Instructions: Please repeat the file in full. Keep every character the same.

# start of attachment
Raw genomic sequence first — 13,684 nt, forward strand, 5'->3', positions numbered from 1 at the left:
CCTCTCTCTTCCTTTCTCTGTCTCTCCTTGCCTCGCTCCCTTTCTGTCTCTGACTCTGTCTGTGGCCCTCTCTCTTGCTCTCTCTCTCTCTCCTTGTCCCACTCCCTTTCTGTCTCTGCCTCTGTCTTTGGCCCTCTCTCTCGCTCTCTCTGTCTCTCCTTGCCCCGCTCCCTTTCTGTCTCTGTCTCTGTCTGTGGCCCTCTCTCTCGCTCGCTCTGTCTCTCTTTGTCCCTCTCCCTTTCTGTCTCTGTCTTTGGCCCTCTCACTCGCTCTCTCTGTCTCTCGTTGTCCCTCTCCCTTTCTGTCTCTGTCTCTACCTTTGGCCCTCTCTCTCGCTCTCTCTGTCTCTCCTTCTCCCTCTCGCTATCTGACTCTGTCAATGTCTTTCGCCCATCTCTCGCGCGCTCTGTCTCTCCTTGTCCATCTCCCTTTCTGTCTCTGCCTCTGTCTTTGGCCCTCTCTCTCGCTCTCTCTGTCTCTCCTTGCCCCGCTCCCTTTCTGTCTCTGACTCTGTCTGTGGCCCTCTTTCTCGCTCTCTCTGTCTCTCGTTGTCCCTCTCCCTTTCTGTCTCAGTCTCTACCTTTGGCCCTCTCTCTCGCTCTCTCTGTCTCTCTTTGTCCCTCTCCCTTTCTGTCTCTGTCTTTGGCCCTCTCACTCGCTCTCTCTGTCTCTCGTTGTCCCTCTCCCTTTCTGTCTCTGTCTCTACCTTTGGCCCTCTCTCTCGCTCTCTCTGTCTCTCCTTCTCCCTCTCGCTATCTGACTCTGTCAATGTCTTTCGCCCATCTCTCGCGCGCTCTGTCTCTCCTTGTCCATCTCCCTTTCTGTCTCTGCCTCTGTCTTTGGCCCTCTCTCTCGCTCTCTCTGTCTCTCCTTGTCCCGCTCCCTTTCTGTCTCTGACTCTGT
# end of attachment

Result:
Raw genomic sequence first — 13,684 nt, forward strand, 5'->3', positions numbered from 1 at the left:
CCTCTCTCTTCCTTTCTCTGTCTCTCCTTGCCTCGCTCCCTTTCTGTCTCTGACTCTGTCTGTGGCCCTCTCTCTTGCTCTCTCTCTCTCTCCTTGTCCCACTCCCTTTCTGTCTCTGCCTCTGTCTTTGGCCCTCTCTCTCGCTCTCTCTGTCTCTCCTTGCCCCGCTCCCTTTCTGTCTCTGTCTCTGTCTGTGGCCCTCTCTCTCGCTCGCTCTGTCTCTCTTTGTCCCTCTCCCTTTCTGTCTCTGTCTTTGGCCCTCTCACTCGCTCTCTCTGTCTCTCGTTGTCCCTCTCCCTTTCTGTCTCTGTCTCTACCTTTGGCCCTCTCTCTCGCTCTCTCTGTCTCTCCTTCTCCCTCTCGCTATCTGACTCTGTCAATGTCTTTCGCCCATCTCTCGCGCGCTCTGTCTCTCCTTGTCCATCTCCCTTTCTGTCTCTGCCTCTGTCTTTGGCCCTCTCTCTCGCTCTCTCTGTCTCTCCTTGCCCCGCTCCCTTTCTGTCTCTGACTCTGTCTGTGGCCCTCTTTCTCGCTCTCTCTGTCTCTCGTTGTCCCTCTCCCTTTCTGTCTCAGTCTCTACCTTTGGCCCTCTCTCTCGCTCTCTCTGTCTCTCTTTGTCCCTCTCCCTTTCTGTCTCTGTCTTTGGCCCTCTCACTCGCTCTCTCTGTCTCTCGTTGTCCCTCTCCCTTTCTGTCTCTGTCTCTACCTTTGGCCCTCTCTCTCGCTCTCTCTGTCTCTCCTTCTCCCTCTCGCTATCTGACTCTGTCAATGTCTTTCGCCCATCTCTCGCGCGCTCTGTCTCTCCTTGTCCATCTCCCTTTCTGTCTCTGCCTCTGTCTTTGGCCCTCTCTCTCGCTCTCTCTGTCTCTCCTTGTCCCGCTCCCTTTCTGTCTCTGACTCTGT